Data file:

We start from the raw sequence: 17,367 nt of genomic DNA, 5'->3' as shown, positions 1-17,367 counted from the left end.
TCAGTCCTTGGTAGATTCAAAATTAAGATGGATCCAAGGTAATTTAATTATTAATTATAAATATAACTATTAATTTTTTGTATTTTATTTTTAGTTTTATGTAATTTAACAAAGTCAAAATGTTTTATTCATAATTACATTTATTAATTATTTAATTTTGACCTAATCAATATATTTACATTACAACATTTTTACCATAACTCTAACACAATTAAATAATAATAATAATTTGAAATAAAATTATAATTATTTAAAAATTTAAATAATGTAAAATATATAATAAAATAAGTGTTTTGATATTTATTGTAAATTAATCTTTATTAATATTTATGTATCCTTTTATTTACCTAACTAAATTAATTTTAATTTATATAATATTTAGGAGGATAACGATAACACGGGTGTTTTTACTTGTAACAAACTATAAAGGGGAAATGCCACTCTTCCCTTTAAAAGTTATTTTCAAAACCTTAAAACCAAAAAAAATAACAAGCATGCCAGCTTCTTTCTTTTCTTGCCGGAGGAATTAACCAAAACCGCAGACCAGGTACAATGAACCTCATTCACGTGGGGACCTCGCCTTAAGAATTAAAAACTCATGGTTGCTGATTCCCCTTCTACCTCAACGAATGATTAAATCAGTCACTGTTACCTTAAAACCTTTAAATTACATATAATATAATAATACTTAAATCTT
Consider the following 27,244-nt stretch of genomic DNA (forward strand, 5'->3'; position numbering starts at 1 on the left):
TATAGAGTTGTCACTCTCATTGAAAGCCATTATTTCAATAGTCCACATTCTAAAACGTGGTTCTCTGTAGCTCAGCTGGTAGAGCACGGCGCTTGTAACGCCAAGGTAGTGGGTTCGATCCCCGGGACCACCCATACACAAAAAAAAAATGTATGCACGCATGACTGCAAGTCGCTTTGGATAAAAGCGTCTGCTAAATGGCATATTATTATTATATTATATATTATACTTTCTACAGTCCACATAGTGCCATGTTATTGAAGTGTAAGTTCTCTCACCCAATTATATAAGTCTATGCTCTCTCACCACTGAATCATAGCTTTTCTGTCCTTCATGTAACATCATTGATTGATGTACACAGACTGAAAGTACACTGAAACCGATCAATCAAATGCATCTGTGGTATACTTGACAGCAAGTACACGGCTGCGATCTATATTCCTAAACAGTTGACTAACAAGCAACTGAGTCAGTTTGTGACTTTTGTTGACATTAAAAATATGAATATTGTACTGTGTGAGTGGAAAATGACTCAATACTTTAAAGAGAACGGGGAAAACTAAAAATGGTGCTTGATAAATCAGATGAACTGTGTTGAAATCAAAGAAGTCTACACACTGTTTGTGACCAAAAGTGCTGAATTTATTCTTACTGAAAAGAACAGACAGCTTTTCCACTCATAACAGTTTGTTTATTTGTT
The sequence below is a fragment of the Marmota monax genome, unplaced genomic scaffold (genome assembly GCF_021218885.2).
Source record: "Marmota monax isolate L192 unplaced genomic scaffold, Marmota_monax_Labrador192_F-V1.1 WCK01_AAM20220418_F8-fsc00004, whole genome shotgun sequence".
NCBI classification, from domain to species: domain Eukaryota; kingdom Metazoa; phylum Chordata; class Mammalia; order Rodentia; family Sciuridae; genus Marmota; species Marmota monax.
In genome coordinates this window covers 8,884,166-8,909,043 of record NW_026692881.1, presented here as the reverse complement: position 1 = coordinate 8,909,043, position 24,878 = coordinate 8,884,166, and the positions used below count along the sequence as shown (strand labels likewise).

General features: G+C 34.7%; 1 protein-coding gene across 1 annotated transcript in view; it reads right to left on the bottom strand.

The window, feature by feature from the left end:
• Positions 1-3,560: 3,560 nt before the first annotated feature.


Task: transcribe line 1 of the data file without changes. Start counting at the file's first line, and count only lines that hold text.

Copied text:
We start from the raw sequence: 17,367 nt of genomic DNA, 5'->3' as shown, positions 1-17,367 counted from the left end.